Carrie Anne: A few weeks ago, Raspberry Pi hosted its first ever Young Rewired State centre and took part in the Festival of Code. We had a lot of fun. Our participants talked about their experience in this blog post. Whilst we were at the finals in Plymouth, our teams were competing against a group from BBC Birmingham mentored by our good friend Martin O’Hanlon, and their Raspberry Pi project blew us away. Here in their own words is a little more about it.
While taking part in the YRS Festival of Code at BBC Birmingham our team wanted to come up with something fun. The idea we finally settled on after much talk of boats and canals (thanks Martin!) was the internet enabled coat hook – a coat hook which would tell you what to wear that day based on the weather forecast.
Fuelled by an endless supply of biscuits and coffee at BBC Birmingham and with the help of our mentors we set about creating our ‘hack’. At the weekend down in Plymouth we were lucky enough to make it into the final three for the ‘Best in Show’ category, losing out to another team. However since we were runners up in the category we were rewarded with some limited edition Blue Raspberry Pis!
Our idea was well received throughout the weekend in Plymouth, but what surprised us most was the reception that it received online. Seeing people we’ve never met before announce online that they’d buy our ‘internet enabled coat hook’ that we’d hastily constructed a few days prior was the craziest part of the weekend.
We’ve each written a short paragraph about our contribution to the ‘hack’ and what we learnt during the week.
Jenny & Ed: Why did we use Lego to build the Hook? Because it’s a classic building material enabling the design of Hook to be easily changed during development, as well as being sturdy AND fun – no actually it was because Kevin (from YRS) promised cake to any teams that used Lego in their hack.
We built the Lego around the coat rack and then the LED chipboards to secure the whole thing together, originally using a breadboard to connect up the Raspberry Pi and the LEDs with crocodile clips, however we kept facing issues where the LEDs would not light up. We realised that this was because one of the clips wasn’t on properly or the pin in the breadboard was loose, so decided that it would be more secure and look better if we created an actual chipboard and soldered all the parts together: cue multiple expeditions down to the workshop and a lot of time bonding with the soldering iron (if you’ll pardon the pun). The building of the Lego structure took around half a day, not including the numerous heated discussions about which colour bricks to use, and then completing the circuitry meant we had a working prototype design only a couple of hours later.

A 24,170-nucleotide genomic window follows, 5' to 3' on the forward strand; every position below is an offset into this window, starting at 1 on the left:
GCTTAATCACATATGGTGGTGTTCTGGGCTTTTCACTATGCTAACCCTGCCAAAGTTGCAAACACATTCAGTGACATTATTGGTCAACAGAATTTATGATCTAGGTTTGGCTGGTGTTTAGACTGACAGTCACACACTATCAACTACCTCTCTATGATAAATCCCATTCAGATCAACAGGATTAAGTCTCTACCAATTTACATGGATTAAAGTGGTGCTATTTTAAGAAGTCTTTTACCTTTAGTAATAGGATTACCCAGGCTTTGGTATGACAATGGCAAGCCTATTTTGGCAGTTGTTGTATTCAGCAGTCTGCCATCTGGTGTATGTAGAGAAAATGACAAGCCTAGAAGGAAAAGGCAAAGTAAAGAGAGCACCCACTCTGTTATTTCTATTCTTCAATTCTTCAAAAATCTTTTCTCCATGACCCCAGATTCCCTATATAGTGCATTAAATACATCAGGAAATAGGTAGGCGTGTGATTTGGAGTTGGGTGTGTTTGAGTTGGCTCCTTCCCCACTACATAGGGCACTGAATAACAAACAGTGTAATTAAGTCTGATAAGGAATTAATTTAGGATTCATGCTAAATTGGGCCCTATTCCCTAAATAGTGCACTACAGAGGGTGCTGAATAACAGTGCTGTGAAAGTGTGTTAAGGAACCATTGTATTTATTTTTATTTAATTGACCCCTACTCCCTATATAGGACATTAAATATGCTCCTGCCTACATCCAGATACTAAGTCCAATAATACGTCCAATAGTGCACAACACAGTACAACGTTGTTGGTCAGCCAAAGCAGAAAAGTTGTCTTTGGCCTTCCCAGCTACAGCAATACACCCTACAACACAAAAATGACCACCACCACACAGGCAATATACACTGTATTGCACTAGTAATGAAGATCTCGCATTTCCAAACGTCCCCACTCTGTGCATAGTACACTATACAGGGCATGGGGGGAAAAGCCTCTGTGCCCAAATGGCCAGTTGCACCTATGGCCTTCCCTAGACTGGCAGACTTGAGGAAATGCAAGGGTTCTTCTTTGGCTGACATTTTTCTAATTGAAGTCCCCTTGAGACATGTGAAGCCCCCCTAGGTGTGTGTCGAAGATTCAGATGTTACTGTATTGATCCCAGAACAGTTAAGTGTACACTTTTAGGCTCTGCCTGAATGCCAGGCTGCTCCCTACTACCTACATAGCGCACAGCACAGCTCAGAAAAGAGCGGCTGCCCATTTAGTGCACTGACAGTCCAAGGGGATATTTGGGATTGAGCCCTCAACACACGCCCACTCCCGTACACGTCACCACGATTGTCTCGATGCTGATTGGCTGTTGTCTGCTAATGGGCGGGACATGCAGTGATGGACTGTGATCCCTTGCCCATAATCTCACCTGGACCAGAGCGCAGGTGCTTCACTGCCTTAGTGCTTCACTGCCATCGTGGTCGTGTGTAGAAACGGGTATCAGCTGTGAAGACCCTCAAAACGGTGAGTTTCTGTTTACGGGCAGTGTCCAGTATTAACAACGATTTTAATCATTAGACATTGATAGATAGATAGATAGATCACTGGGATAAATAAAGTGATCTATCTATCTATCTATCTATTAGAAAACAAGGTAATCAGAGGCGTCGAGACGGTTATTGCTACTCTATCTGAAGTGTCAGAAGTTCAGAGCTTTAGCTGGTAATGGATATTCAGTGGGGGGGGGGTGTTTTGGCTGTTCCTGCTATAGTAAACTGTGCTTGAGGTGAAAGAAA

Darci: I worked on the animation for our project (The Hook). To do this, the BBC gave us some prototype LED boards, which I programmed using a Scratch-like program. We were going to make weather-specific animations for wind, rain and sunshine, but as we only had four days to produce it, I ended up making one animation to show all of the weather animations together.
I started off figuring out how to control the LEDs using an Arduino, but then we all agreed that it would be better to use a Raspberry Pi rather than an Arduino because I find Python much easier to understand than Arduino, and we could also use the GPIO to hook up the LED devices to the Raspberry Pi. So, it seemed simpler to use the Raspberry Pi to control everything instead. I used Python and the RPi.GPIO library to write the code to allow the back end to control the LEDs.
Cameron: I ended up working on the back end which was written in Python. It controls the obtaining and processing of the data from the Met Office and then runs lower level code written by Darci. The Met Office API was really nice and returns a Weather Type field in the JSON response which saved us having to come up with our own heuristic for what the weather will be like. The best take-away from this for me would have to be the program PuTTY which is a free SSH client for Windows that removed the need to connect anything except a Wi-Fi dongle to the Raspberry Pi. The JSON library for Python was very useful and easy to work with as well, something that’s well worth learning.
Carrie Anne: Although this project did not win in its category, it could still win the public vote! If you are as impressed as we are with this project then head on over to the voting page to cast your vote for Hook!
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